Traditional hot brewing vs. modern cold brewing
Iced tea is a tradition in the United States. Urban legend has it that it was "invented" here but I can't really buy into that kind of appropriation. But I can acknowledge that it was popularized here and that it is definitely one of the primary ways tea is consumed in this country. It is also responsible for the fact that the U.S.A. is the largest consumer of tea by dollars in the world, although not by volume. Most iced tea is made with lower quality commodity tea, usually bagged, and often sweetened or flavored. Which is also why this country is flooded with crappy tea. Some of us grew up on the (in)famous "sweet tea" of the U.S. South. For most of my life, I've sweetened and added milk or other less than healthy additives to my tea in order to make it drinkable. But no more!
Iced tea made with your favorite Leaves of Cha or other specialty tea is delightful and delicious without any additives. I recommend trying it with any of your favorite teas, except maybe that $1000/g hundred-year-old puerh you've been hiding in your tea hoard. Personally, I also use the word "iced" loosely, as I don't actually ice my tea because I don't want it to continuously dilute. But room temperature or refrigerated tea tastes wonderful.
So how to prepare your "iced" tea? Since I am not going to "ice" it, I use the same dosing I enjoy for hot tea. If you do decide to ice, you could increase the dosing to allow for the melting ice and dilution of the tea. I'm going to talk here about two methods: cold- and hot-brewing. Cold brewing, perhaps obviously, means putting the leaves into cold or room temperature water and then refrigerating it for up to 24 hours. The traditional hot brewing is prepared just like you would for your hot tea and then cooled down and refrigerated or iced to the temperature you prefer. The biggest downside to hot-brewing is that you have to watch your steep time: too much time in the hot water will pull the tannins out of the leaf and make the infusion bitter and possibly undrinkable. Cold brewing does not have this problem. It's basically worry free. At room and refrigerated temperatures, the tannins do not cause the tea to become bitter. This makes cold-brewing a favorite when I'm serving it with a big, complicated meal like at holidays. It's one less thing for me to worry about. I just make it the night before and forget about it until I'm ready to serve it. One less thing to put me "in the weeds" when I'm in the kitchen.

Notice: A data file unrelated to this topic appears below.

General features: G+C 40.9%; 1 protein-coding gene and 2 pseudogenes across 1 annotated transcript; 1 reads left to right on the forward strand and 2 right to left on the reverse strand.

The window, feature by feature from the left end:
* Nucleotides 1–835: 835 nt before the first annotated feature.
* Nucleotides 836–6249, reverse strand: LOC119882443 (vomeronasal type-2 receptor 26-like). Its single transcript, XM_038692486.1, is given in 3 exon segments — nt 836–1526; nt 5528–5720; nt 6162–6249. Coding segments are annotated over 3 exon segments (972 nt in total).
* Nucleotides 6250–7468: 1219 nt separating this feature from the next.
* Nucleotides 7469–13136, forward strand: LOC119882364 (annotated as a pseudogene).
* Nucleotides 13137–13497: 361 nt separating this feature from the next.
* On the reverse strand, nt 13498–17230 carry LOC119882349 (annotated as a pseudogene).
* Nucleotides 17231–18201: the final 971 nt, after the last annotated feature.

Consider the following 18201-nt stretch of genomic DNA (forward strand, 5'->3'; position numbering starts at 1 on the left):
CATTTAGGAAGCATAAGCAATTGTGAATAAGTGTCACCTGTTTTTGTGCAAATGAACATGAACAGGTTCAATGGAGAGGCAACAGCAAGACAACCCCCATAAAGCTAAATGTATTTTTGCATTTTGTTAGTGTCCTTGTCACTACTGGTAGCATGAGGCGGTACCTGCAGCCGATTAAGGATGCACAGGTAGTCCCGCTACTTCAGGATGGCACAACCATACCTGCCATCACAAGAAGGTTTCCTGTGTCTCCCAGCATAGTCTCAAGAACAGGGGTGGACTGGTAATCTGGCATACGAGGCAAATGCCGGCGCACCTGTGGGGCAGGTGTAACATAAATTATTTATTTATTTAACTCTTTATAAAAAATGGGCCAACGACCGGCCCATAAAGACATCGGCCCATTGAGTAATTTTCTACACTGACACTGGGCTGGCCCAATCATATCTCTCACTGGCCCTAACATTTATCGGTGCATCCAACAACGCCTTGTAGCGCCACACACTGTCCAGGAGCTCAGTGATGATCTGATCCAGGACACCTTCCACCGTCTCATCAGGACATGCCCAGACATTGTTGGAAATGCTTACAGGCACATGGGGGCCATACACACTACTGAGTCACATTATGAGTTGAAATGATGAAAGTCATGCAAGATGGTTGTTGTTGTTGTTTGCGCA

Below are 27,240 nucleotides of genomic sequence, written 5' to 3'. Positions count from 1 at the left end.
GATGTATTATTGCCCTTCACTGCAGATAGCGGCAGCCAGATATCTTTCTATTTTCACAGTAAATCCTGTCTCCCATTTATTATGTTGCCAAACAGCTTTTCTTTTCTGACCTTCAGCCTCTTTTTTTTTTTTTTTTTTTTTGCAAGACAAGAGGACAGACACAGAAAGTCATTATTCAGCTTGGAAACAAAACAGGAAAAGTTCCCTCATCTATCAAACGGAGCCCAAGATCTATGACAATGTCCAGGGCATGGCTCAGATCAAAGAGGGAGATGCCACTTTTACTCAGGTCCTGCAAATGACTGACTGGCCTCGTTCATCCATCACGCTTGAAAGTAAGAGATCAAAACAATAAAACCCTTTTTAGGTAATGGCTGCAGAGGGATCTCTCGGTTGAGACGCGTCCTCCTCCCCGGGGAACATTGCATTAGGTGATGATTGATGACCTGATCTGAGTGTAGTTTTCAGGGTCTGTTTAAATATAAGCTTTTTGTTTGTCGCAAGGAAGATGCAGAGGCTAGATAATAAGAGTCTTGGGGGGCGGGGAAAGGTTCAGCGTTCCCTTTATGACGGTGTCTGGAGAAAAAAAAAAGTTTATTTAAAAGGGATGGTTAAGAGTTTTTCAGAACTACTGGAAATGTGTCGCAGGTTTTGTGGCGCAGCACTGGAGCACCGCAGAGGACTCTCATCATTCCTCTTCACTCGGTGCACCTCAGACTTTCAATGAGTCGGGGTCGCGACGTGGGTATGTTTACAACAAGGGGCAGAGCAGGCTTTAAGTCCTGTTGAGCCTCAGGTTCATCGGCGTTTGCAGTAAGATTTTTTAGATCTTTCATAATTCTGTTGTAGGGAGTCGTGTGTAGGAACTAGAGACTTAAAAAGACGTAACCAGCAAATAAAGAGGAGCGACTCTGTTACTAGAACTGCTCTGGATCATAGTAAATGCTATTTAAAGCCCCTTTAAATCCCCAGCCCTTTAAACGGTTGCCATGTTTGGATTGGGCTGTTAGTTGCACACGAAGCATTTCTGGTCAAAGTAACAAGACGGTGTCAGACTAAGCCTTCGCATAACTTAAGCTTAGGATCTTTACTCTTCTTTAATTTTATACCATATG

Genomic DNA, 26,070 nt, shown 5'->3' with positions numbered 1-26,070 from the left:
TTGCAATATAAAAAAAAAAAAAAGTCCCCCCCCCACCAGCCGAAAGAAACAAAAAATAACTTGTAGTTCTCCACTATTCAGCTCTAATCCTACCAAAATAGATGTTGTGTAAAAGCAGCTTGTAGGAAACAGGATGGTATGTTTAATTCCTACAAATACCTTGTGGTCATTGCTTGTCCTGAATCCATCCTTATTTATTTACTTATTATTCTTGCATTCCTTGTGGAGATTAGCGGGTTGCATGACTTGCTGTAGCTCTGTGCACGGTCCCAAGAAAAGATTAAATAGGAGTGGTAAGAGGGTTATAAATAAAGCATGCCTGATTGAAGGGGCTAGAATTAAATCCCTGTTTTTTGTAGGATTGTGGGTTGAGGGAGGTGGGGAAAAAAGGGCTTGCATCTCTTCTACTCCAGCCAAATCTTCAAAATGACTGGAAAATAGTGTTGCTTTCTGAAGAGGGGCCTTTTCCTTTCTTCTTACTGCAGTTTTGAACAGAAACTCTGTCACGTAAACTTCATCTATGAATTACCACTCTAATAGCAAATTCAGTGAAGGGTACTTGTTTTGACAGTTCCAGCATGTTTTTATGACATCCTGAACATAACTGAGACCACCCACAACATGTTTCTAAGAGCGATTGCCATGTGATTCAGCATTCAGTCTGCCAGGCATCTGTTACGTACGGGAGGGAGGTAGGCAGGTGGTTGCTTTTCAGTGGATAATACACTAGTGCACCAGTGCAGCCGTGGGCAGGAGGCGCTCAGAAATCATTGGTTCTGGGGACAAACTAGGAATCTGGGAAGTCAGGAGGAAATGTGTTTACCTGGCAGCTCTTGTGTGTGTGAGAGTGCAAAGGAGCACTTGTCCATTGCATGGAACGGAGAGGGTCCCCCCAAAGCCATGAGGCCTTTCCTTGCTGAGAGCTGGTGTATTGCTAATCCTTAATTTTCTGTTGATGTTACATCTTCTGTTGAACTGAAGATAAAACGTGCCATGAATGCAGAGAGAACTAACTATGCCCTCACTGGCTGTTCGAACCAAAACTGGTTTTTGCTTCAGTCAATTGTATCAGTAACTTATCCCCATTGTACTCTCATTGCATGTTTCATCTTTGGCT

What do I use to cold brew? Really any container that allows the leaf to expand into the whole volume of water will do. Then just pour through a mesh strainer. Or you can use a teamaker, french press, or tumbler for individual servings or this wonderful pitcher for small groups. When I'm brewing for a huge group, it's an appropriately sized pot or jug and then a mesh sieve to strain the tea through when the infusion is done.
I ran an experiment with one of my favorite cold teas, the Kanoka Assam, to compare hot- and cold-brewing. The results and recommendations are below. But again, any of your favorite teas would do. I also really like cold greens, oolongs, and some whites.
I cupped three variations: a hot-brew and two cold brews,.
Dosing: 4 grams tea to 8 ounces of water
Assam #1: Cold-brewed for 24 hours
Assam #2: Cold-brewed for 8 hours
Assam #3: Hot-brewed for 4 minutes with 195˚ water, then refrigerated for 2 hours
Results and Conclusions
The first thing that you will notice it the huge difference in appearance. The color of the tea liquor is very different for the three variations, In the first two photos above, Assam #1 through #3 are from left to right, respectively. In the last photo, Assam #1 through #3 are from top to bottom, respectively.
For me, the most obvious difference in taste is in astringency (perceived as bitterness and/or dryness to the western palate). The cold-brews (#1 and #2) had none. Assam #3 was astringent but not in an over the top way. Any longer in the hot water when brewing might make it too much for my taste, or tempt me to sweeten or add a fat like dairy or nut milk.
The subtleties of the tasting are more subjective to individual palates, but my notes are below. I've also noted when I might prefer the tea made that way and also a pairing with one of my culinary specialties.
Assam #1: Color Yellow/Orange. No bitterness or dryness, notes of honey. This was my all-around favorite, It would pair well with my pasta with marinara or Pomodoro alla Napoletana sauce.
Assam #2: Yellow color. No bitterness or dryness. Crisp and refreshing with hints of citrus. This would be a favorite on a hot day to quench my thirst after a long round of tennis or crushing some hills on my mountain bike. It would be great for taming the heat of my pasta All'Arrabbiatta
Assam #3: Reddish brown color. Definite dryness and medium astringency. Hot brewing brought the malt notes forward as well. This is exactly how I like it to taste hot and is delightful cold. Some might be tempted to add a tiny bit of your favorite sweetener, but not this tea lover, The bigger mouthfeel of this tea would make it a favorite if I needed a pick me up. I think it would pair well with a hearty meat dish, like my pasta Bolognese or Beef Bourguignon.
Blind Test: I had my partner also pick her favorite, with no knowledge of the test parameters. She also chose Assam #1 as her favorite and mentioned a sweetness that was not in the others. So our tastes are closely aligned here. Go figure.